Tuesday, July 25, 2017

Were The Fires Forseeable?

My parents moved to the  Cariboo in the spring of 1973. Despite my initial misgivings, I soon came to be grateful that they did, not least because  it put me into direct contact with two things that despite their fundamental nature had been pushed to the margins of my consciousness in the suburbs of Vancouver:  First Nations people and the working Forest.  With the Forest naturally came an awareness every summer of forest fires.   Since my parents’ house was  in the Wildwood area , at the foot of the airport hill, I jumped at the chance along with my brother  to get an opportunity to work at the Tanker Base at the Williams Lake Airport the following summer, mostly washing the airplanes between missions and while they were being re-fuelled.  I could see what tough, hot important work it was.  It was also dangerous: we even lost two pilots that summer. 

Flash forward 30 years, and I stopped at my parents’ home  in August 2003 en route to a teaching position at the University of Northern British Columbia.  That was the worst fire summer we had had up to that point,  and the smoke-filled sky  and several charred patches of forest that were visible from the highway were seared in my memory.  Still, as our understanding of climate change grew and the number of dead and dried out trees multiplied due to the pine beetle epidemic, I expected that another, much more serious fire season than 2003 was bound to happen. Well, it finally did, and we are living through it now.  (Of course, professional foresters will tell you that my theory about pine beetles and climate change is a little simplistic --sometimes wetter areas with more living trees can become more flammable if they go through an unusually dry spell, because they deposit more fuel on the forest floor, and the fire spreads more quickly from crowns of trees, etc.  Whatever the precise combination of factors, it seems that we had just the right mix of factors this year.)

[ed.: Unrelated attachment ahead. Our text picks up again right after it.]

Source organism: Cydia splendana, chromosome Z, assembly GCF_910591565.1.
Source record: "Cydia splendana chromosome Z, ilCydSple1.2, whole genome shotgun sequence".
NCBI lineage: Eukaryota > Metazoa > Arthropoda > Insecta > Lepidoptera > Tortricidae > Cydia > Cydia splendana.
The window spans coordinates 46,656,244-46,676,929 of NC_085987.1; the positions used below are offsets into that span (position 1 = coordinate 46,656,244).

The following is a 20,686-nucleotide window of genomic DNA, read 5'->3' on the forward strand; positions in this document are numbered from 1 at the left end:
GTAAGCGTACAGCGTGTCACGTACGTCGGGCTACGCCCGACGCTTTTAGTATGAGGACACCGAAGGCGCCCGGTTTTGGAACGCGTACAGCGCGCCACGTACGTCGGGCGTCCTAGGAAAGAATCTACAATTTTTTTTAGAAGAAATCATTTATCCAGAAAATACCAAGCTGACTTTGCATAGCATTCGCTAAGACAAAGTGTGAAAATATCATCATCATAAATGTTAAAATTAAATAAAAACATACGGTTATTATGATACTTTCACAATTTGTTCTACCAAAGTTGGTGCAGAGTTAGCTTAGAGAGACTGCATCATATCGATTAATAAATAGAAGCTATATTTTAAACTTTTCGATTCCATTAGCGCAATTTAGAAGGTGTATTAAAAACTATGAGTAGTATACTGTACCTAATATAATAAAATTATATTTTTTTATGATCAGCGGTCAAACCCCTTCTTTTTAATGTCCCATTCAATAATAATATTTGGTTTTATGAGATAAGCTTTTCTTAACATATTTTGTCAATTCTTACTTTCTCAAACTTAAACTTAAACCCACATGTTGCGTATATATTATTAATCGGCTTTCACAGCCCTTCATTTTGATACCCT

It is of course too early to point blame at anyone, but I wonder if it is pure coincidence that  so many of the worst fires occurred near population centres?  Is it possible that governments, failing to take heed of the terrible fire season of 2003, did not put enough money into controlled burning near Cache Creek, Ashcroft, 100 Mile and Williams Lake?  It would have required budgeting more money for that purpose, and it would have had the effect of inconveniencing a lot of people with a lot of smoke, so it is perfectly understandable that  such an error of omission could have happened.   I am not an expert, so I don’t pretend to know.  But I am asking the question, and I am expecting some answers. One other thing I want to say: Thanks to all the volunteers.

1 comment:

Mark Crawford said...

Here is what a friend and forester (RPF) said in response to my blog

"You ask in your blog whether the current Cariboo fires were inevitable. I would state a qualified yes that they were inevitable due to fuel build up. I say qualified as I do not have first-hand knowledge of the actual fires and the conditions that they have burned under. Generally though, if you have lots of dry fuel, dry conditions, wind and some ignition source then you will have wildfires. We can limit ignition sources to some degree but otherwise fuels are the only thing that can be realistically managed by humans in the short run.

Though even with the best fuel management (mixed aged forests, regular grass burn off, logging and slash disposal on dead forests, etc.) there can be some weather conditions where everything will burn, including green forests. The only thing that might work then to protect towns and infrastructure is total fuel breaks with significantly reduced fuels in and immediately surrounding the homes."